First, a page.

The diaphragm develops as part of fetal development, and its development rarely occurs improperly. Some have reported that defects can be caused by certain gene mutations, but the etiology is still unknown [12, 13]. When such a defect exists, the viscera sometimes herniate through it. This anomaly is called congenital DH. The most common type of congenital DH occurs in the posterolateral segment of the diaphragm, which Bochdalek first described and which is called a BH [14, 15]. The prevalence of BH is not clear. This hernia is said to occur in 1 in 2200 to 12,500 live births, and it mostly occurs on the left side of the diaphragm [16–18]. Most patients with symptomatic BH are diagnosed immediately after birth by presenting with severe, life-threatening cardiorespiratory distress. In contrast, symptomatic BH in adults accounts for 10 % of all cases of BH. Various factors are said to be associated with the onset of BH, and they are divided into congenital and acquired cases. The former type occurs when a patient is born with a diaphragm defect but presents no symptoms until he or she is an adult. Patients with no apparent traumas are included in this category. The latter type occurs when factors such as trauma affect a fragile part of the diaphragm. In our case, the patient had no medical history of abdominal surgery or a trauma before she was recognized as having BH, so she was diagnosed with congenital BH.
Mullin et al. previously reviewed 13,138 cases examined with CT, and 22 cases of BH (0.17 %) were found in 1 year; they thus concluded that BH is rare . However, that study was based on a retrospective review of abdominal CT reports using keyword searches. Thus, their review may not represent the true incidence of cases. In fact, there are some recent retrospective reports of multi-detector row CT findings. Kinoshita et al. reported 396 (12.7 %) cases of adult BH out of 3107 patients who underwent CT examination over a period of 7 months, and Osman et al. reported that there were 142 (10.5 %) cases among 1350 patients over a period of 10 months; they concluded that BH in adults is not rare [20, 21]. To detect a small hernia of the thorax, sagittal CT scans are more effective than coronal scans . According to these reports, there may be more cases of adult asymptomatic BH than previously thought. However, it is important to note that most of the reported herniated structures were not digestive tract organs but adipose tissue or omental fat [20, 21]. Although small and asymptomatic BHs do not need to be treated surgically , there are no criteria to determine surgical indications for cases of digestive tract hernias. If case 2 had been recognized as BH at the time of the operation for rectal cancer, we do not think that there would have been a need to repair it because there was no herniation of the digestive tract. The wait-and-see approach is more preferable to surgical repair for patients with no symptoms of BH, especially when there is no digestive tract herniation.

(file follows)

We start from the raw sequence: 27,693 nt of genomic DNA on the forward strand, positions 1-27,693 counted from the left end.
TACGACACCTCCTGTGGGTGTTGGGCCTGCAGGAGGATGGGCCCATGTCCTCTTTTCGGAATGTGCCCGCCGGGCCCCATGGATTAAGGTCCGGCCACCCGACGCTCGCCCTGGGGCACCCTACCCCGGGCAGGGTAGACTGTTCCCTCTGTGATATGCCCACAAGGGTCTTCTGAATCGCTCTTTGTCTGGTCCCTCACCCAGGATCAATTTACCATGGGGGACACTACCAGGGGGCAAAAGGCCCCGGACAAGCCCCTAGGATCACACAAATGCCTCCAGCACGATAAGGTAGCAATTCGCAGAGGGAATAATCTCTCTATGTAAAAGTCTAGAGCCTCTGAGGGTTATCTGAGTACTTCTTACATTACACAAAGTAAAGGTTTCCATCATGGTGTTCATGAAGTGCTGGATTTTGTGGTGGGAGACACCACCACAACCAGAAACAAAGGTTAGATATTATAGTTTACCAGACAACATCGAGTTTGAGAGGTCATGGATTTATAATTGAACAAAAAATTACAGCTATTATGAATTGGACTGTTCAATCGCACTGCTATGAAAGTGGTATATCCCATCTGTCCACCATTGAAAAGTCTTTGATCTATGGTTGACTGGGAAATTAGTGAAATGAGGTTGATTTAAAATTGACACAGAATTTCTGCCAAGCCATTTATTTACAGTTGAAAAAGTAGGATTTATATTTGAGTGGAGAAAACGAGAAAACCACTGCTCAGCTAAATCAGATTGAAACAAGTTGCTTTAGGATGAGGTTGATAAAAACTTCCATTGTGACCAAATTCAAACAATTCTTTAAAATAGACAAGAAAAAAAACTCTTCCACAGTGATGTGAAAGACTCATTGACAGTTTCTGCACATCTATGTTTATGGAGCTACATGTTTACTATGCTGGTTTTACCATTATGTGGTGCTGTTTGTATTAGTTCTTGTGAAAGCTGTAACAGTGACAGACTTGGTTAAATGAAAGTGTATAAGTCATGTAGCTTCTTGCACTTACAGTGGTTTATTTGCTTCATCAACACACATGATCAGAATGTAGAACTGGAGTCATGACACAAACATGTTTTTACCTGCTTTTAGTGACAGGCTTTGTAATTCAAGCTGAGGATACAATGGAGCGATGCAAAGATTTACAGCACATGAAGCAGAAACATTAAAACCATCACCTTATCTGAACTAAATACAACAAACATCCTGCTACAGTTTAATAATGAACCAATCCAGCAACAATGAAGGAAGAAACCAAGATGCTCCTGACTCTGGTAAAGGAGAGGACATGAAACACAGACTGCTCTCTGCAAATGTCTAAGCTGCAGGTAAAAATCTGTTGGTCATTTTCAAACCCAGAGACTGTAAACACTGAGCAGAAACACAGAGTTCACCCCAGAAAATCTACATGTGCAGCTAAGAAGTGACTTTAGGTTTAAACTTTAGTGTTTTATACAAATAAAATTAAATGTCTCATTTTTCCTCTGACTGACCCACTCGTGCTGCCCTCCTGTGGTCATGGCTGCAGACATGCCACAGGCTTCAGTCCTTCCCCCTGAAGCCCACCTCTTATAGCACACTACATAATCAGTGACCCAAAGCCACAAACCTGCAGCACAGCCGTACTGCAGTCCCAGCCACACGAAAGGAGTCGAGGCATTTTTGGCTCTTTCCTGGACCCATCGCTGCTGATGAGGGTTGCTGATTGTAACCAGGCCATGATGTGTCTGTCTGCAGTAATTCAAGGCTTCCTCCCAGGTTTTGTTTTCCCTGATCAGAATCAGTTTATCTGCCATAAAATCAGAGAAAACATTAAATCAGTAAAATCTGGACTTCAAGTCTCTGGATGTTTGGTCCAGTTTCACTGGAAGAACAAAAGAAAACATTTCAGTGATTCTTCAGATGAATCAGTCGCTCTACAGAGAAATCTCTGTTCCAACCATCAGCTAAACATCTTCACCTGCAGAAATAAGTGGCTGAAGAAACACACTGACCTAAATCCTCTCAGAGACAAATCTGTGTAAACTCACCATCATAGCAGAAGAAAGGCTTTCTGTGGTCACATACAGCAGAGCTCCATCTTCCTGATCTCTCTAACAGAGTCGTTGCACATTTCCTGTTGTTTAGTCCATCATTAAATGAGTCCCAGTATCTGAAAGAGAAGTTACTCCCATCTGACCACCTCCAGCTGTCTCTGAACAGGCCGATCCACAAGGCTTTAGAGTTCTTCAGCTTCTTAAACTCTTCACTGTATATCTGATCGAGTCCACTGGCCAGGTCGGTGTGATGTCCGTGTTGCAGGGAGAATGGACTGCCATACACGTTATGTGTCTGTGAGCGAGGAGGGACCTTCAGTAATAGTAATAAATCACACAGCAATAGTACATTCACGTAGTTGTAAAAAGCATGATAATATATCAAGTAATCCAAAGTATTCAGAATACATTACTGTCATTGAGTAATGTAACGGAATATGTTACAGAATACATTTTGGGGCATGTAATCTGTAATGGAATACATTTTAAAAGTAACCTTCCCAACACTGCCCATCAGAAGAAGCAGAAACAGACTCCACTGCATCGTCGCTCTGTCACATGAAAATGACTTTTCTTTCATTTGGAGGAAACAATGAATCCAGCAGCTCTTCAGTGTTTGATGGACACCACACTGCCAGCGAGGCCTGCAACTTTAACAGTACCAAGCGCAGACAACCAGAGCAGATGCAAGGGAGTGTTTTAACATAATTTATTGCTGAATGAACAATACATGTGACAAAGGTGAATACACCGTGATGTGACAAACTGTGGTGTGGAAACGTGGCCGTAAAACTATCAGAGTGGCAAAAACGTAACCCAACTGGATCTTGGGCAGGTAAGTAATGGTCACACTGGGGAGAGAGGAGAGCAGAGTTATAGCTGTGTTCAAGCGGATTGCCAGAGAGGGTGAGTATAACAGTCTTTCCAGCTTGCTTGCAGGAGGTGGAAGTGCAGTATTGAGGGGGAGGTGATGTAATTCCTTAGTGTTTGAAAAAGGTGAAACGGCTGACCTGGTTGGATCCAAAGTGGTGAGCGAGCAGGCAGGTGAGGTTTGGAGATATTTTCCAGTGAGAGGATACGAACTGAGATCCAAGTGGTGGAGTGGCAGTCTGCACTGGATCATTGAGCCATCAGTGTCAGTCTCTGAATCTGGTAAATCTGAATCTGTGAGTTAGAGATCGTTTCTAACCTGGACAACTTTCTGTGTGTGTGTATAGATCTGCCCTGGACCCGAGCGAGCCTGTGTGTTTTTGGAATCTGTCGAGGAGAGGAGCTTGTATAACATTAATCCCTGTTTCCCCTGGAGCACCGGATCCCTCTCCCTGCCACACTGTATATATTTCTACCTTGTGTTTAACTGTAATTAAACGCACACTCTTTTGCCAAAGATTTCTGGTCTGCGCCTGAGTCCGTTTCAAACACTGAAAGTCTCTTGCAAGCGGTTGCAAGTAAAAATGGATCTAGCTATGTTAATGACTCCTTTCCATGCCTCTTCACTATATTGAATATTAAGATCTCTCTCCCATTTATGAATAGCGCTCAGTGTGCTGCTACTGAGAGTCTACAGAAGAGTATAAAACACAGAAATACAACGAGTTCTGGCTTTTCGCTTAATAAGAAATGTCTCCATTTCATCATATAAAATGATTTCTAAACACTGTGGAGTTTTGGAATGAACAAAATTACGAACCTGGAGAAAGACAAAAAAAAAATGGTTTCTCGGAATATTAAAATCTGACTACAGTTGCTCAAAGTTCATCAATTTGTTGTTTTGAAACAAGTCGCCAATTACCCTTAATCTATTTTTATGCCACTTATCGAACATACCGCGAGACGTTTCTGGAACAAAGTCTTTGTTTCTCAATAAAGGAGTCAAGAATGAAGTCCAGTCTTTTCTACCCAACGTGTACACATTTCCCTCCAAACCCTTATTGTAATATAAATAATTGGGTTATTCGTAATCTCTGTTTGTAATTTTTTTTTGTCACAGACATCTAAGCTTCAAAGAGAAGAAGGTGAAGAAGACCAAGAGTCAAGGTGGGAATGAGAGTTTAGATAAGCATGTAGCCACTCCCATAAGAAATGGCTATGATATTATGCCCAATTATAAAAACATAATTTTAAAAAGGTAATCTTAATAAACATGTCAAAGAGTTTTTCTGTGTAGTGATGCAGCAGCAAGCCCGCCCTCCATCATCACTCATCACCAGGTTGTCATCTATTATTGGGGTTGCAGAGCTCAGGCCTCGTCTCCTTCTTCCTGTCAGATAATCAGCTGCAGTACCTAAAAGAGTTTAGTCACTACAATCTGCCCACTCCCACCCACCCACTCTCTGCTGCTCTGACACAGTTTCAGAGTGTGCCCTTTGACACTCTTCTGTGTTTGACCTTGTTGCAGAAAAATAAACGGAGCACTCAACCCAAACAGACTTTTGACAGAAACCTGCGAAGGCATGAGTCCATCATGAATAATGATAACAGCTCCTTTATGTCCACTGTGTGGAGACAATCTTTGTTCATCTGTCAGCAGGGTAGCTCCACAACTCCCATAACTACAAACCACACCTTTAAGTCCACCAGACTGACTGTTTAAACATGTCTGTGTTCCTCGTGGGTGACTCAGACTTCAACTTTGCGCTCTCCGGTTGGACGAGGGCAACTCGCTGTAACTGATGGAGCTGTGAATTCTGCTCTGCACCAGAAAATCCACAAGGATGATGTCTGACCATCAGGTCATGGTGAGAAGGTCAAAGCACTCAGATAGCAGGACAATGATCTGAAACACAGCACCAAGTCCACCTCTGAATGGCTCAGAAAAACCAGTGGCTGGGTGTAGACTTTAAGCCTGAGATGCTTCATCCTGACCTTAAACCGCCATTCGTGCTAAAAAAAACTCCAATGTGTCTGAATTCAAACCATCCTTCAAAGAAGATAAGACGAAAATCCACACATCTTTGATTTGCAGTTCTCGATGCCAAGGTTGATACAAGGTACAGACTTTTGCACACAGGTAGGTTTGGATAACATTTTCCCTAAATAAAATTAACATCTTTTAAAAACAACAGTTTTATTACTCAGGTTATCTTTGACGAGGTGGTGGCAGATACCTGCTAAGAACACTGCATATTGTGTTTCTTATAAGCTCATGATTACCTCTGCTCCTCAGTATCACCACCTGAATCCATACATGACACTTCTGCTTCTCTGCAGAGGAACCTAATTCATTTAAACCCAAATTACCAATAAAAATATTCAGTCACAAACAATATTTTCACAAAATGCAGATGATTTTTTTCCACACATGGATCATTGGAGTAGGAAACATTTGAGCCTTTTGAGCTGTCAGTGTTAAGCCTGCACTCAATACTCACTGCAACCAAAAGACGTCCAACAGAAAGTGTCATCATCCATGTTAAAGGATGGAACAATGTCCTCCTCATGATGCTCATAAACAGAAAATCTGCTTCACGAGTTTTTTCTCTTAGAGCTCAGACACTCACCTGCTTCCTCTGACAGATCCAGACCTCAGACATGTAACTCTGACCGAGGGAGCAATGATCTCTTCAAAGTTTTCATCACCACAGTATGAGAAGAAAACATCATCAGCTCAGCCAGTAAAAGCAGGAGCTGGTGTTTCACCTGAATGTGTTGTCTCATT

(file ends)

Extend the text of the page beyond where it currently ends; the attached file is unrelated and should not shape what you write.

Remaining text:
We described two cases of asymptomatic DH that were incidentally found during postoperative CT examination and provided a literature review. Our cases help to illustrate the differences between cases requiring surgery and those for which the wait-and-see approach may be preferable.
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SA, MN, MN, MF, KO, and YS managed the follow-up after operation. RT and SA wrote the manuscript. All the authors read and approved the final manuscript.
The authors declare that they have no competing interests.
Consent for publication
Written informed consent was obtained from the patient for publication of this case report and accompanying images. A copy of the written consent is available for review by the editor-in-chief of the journal.